Euro nears parity with dollar as investors brace for slowdown
Stocks and oil prices fell on Tuesday as the euro edged closer to parity with the U.S. dollar as markets gripped by fears of a global recession.
Europe’s Stoxx 600 equity index lost 0.6%, bringing it down about 15% this year. A broad MSCI index of Asian stocks hit a new low in two years. Futures markets signaled that Wall Street’s S&P 500 would fall 0.7% in early trading in New York.
Meanwhile, the euro was on course to hit $1 for the first time since 2002. The dollar index, which measures the U.S. currency against six others and has a heavy euro weighting, rose by 0.4% to remain at its highest level in two decades.
Brent, the oil benchmark, fell 4.8% to just over $102 a barrel.
Investors have been spooked by business and consumer surveys that point to an impending slowdown in the United States, with the central bank’s ability to support markets hampered by runaway inflation. Data to be released on Wednesday is expected to show U.S. consumer price inflation hit a new four-decade high of 8.8% last month.
“The 1970s show that it is perfectly possible to have a recession and still too high inflation,” said Nicholas Colas, co-founder of DataTrek Research. “The way the economic data is moving this year, we seem to be in a similar situation for now.”
Recession fears are even more intense in Europe, where governments are gripped by fears that Moscow will cut gas supplies, exacerbating an energy shock and cost of living crisis.
Analysts expect the US Federal Reserve to raise interest rates by 0.75 percentage points at its July meeting, from a current range of 1.5% to 1.75%. Futures markets point to a benchmark US interest rate of just under 3.5% for the start of 2023. In comparison, the European Central Bank is expected to tighten monetary policy more slowly.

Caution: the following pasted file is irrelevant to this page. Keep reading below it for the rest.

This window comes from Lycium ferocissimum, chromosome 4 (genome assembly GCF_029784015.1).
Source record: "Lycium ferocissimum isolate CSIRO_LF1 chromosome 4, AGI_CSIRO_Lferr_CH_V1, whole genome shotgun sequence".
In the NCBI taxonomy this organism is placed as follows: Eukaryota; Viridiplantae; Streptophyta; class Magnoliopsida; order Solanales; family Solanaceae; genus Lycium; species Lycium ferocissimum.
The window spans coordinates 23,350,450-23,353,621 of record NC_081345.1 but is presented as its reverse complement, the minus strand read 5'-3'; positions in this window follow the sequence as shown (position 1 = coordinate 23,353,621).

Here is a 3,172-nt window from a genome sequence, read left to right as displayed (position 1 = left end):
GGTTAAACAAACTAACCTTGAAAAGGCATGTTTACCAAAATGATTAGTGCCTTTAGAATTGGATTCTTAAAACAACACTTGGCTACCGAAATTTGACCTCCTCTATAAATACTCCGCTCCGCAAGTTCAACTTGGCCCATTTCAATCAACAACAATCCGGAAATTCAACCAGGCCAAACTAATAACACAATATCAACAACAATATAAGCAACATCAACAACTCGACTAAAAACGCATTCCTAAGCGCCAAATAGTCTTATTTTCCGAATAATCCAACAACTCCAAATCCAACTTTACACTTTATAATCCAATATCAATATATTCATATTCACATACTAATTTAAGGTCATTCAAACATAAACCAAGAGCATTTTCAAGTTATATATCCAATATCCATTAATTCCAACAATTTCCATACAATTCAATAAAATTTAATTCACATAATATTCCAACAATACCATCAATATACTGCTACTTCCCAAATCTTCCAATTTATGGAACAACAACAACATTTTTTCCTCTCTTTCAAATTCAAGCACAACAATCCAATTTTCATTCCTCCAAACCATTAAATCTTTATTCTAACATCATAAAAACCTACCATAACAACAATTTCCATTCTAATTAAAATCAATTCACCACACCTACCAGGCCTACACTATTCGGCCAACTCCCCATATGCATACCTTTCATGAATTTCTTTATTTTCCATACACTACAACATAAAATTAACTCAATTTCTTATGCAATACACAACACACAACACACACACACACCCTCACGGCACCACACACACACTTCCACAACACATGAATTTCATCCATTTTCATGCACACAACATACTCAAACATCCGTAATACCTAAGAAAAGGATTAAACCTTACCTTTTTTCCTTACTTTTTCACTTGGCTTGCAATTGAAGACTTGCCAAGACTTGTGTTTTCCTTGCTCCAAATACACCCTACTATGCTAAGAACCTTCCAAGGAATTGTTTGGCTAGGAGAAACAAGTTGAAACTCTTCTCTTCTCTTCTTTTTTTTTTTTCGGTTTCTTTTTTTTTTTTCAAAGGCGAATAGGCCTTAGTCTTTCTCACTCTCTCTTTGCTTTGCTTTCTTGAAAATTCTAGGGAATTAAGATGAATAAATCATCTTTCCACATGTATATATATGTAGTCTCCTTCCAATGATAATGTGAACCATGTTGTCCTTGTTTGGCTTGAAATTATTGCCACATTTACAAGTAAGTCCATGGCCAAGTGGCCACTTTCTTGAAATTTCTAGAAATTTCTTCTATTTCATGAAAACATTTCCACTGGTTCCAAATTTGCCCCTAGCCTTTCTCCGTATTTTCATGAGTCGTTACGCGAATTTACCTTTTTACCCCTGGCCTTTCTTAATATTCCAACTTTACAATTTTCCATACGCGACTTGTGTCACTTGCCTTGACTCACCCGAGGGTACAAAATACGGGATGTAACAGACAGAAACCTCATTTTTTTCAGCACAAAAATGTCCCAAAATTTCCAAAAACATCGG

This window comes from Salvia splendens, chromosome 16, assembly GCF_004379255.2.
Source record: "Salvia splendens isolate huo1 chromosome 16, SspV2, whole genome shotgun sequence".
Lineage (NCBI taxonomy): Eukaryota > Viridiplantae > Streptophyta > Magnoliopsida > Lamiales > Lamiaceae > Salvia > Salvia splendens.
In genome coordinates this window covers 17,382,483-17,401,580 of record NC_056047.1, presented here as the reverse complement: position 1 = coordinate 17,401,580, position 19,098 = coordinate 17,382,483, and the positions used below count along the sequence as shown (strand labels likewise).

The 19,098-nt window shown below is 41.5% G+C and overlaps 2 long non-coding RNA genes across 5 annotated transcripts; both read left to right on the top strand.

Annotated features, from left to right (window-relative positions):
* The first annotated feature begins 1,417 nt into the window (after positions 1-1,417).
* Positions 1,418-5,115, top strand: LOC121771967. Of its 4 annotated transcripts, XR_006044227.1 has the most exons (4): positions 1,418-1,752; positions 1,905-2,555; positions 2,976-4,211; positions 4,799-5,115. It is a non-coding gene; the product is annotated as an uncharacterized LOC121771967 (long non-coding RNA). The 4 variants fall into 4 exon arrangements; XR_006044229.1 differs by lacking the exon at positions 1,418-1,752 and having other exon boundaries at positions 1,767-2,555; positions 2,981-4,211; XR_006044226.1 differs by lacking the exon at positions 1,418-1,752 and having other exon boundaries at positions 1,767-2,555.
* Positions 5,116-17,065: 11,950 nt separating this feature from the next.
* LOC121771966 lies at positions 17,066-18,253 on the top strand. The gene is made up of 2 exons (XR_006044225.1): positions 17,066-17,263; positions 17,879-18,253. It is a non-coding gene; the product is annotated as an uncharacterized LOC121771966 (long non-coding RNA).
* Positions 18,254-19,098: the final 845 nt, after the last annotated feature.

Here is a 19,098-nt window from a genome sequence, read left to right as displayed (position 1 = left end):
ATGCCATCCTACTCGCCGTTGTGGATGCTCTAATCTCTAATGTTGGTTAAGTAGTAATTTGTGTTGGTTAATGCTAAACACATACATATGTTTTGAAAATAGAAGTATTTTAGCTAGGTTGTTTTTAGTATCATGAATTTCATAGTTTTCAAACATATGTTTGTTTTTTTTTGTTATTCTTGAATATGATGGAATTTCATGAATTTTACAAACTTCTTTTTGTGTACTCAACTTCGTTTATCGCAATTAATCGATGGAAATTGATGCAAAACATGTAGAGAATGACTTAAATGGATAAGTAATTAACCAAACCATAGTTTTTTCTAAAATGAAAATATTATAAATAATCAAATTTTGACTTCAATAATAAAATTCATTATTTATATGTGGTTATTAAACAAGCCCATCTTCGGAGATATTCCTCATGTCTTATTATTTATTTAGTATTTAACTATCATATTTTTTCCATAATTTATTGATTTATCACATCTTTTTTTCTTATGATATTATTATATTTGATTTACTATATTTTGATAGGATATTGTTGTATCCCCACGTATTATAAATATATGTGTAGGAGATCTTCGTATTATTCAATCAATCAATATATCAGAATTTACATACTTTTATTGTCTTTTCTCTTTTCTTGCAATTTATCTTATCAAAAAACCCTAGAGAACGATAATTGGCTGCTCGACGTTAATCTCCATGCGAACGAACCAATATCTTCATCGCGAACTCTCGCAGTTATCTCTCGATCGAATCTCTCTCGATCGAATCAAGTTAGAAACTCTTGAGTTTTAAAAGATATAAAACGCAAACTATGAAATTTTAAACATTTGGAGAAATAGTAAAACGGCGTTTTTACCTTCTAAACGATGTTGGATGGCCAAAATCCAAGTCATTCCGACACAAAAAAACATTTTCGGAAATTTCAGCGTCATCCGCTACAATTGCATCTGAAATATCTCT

The FTSE All-World index of developed and emerging market stocks has fallen more than 20% this year as rising interest rates drive up borrowing costs and depress stock valuations. Investors now see an economic downturn hitting corporate earnings.
“We see the bear market in two phases. The first part focuses on interest rates and the second on earnings,” said Trevor Greetham, head of multi-asset at Royal London Asset Management. “There will be a recession and that will cause a lot of weakness in earnings that hasn’t started yet.”
Consensus analyst forecasts suggest companies listed on the S&P 500 index will post 4.3% year-on-year earnings growth for the second quarter of this year, according to FactSet.
“The current economic downturn, combined with rising costs, will drive more concern in CEO announcements about corporate pricing power and margins,” said Michele Morganti, senior equity strategist at Generali Investments.
Government bonds, which had rallied on Monday, continued to strengthen as traders sought assets traditionally seen as safe havens.
The yield on the 10-year US Treasury note, which moves inversely to its price and underpins the cost of debt around the world, fell 0.08 percentage points to 2.92%. The two-year Treasury yield fell 0.07 percentage points to 3%, trading above the 10-year yield in a so-called inverted yield curve model that has historically predicted recessions.
Futures contracts linked to TTF, Europe’s wholesale gas price, rose 1.4% to €171.5 per megawatt-hour, remaining more than double their level at the start of June.